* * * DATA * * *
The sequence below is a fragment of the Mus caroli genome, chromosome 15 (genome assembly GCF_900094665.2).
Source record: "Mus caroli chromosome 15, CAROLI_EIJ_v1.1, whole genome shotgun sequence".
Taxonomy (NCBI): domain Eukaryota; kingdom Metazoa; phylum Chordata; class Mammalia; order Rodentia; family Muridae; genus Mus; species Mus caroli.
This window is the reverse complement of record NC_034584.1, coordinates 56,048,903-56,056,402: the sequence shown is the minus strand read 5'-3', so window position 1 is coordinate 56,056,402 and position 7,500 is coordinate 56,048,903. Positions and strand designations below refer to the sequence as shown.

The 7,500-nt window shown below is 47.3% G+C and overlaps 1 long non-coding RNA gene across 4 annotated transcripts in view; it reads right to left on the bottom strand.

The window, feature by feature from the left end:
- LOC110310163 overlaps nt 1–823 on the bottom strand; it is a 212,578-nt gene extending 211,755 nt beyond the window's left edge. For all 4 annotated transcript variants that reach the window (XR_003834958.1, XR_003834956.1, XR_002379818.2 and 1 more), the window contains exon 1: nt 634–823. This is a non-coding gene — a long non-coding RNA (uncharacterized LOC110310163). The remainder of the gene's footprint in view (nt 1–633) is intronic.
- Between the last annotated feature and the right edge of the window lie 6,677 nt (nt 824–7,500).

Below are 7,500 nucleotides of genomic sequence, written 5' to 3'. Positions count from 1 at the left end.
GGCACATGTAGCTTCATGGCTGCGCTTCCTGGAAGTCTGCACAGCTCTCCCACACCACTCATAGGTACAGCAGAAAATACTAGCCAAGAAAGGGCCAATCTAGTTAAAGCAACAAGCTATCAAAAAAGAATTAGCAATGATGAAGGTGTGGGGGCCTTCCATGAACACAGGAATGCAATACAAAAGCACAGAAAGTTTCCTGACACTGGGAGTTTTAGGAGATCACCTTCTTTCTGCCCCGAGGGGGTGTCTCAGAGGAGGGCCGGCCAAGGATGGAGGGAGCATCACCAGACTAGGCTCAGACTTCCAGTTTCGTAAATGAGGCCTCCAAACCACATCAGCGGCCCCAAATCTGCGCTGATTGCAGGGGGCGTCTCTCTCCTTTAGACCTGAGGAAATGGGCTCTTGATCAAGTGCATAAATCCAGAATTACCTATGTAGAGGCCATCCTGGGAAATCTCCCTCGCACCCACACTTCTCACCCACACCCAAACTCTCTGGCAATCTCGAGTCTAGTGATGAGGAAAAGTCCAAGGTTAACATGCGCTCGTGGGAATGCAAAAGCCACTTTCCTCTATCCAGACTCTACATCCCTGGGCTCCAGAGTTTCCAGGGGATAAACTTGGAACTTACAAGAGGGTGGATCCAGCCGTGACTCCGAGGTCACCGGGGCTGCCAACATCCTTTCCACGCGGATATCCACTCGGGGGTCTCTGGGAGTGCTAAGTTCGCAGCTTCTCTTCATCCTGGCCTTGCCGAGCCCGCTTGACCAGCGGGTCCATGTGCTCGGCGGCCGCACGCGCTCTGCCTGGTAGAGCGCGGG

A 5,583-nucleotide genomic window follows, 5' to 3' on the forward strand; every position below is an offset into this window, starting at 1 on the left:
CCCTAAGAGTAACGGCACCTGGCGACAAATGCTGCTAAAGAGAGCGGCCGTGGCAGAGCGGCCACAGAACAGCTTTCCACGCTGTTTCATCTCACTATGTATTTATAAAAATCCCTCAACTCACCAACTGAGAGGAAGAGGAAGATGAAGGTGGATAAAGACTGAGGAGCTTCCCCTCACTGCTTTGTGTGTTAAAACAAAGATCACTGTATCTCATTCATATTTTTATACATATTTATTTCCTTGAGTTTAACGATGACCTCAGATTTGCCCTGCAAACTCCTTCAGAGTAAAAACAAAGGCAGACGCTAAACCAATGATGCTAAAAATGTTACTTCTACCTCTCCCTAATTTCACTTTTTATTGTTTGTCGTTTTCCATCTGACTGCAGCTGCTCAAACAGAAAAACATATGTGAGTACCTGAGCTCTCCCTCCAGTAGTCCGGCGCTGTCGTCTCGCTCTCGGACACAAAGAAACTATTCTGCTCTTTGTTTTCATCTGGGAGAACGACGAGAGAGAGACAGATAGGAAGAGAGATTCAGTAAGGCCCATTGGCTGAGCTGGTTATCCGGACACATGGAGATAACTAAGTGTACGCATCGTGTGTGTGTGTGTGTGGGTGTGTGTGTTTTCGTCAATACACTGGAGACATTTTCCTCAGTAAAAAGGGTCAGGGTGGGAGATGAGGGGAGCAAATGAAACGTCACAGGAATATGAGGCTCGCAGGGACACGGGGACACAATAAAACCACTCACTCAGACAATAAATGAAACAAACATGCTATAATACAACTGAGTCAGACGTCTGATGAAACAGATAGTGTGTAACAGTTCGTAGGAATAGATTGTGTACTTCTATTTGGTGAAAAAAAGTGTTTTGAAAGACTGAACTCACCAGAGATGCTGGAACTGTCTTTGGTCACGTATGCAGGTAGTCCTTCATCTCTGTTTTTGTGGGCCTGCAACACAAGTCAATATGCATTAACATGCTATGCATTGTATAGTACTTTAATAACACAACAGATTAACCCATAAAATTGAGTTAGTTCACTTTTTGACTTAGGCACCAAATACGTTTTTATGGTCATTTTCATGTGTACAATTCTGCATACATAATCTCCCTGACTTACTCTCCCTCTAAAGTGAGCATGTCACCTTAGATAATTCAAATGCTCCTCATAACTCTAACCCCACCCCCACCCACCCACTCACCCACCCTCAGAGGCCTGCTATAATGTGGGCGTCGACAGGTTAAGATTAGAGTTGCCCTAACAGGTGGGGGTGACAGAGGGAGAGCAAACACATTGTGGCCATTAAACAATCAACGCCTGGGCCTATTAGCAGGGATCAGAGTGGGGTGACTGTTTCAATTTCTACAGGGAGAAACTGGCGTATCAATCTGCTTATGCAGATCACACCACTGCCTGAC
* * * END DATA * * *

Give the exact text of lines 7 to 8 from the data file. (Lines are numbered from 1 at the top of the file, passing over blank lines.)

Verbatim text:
- LOC110310163 overlaps nt 1–823 on the bottom strand; it is a 212,578-nt gene extending 211,755 nt beyond the window's left edge. For all 4 annotated transcript variants that reach the window (XR_003834958.1, XR_003834956.1, XR_002379818.2 and 1 more), the window contains exon 1: nt 634–823. This is a non-coding gene — a long non-coding RNA (uncharacterized LOC110310163). The remainder of the gene's footprint in view (nt 1–633) is intronic.
- Between the last annotated feature and the right edge of the window lie 6,677 nt (nt 824–7,500).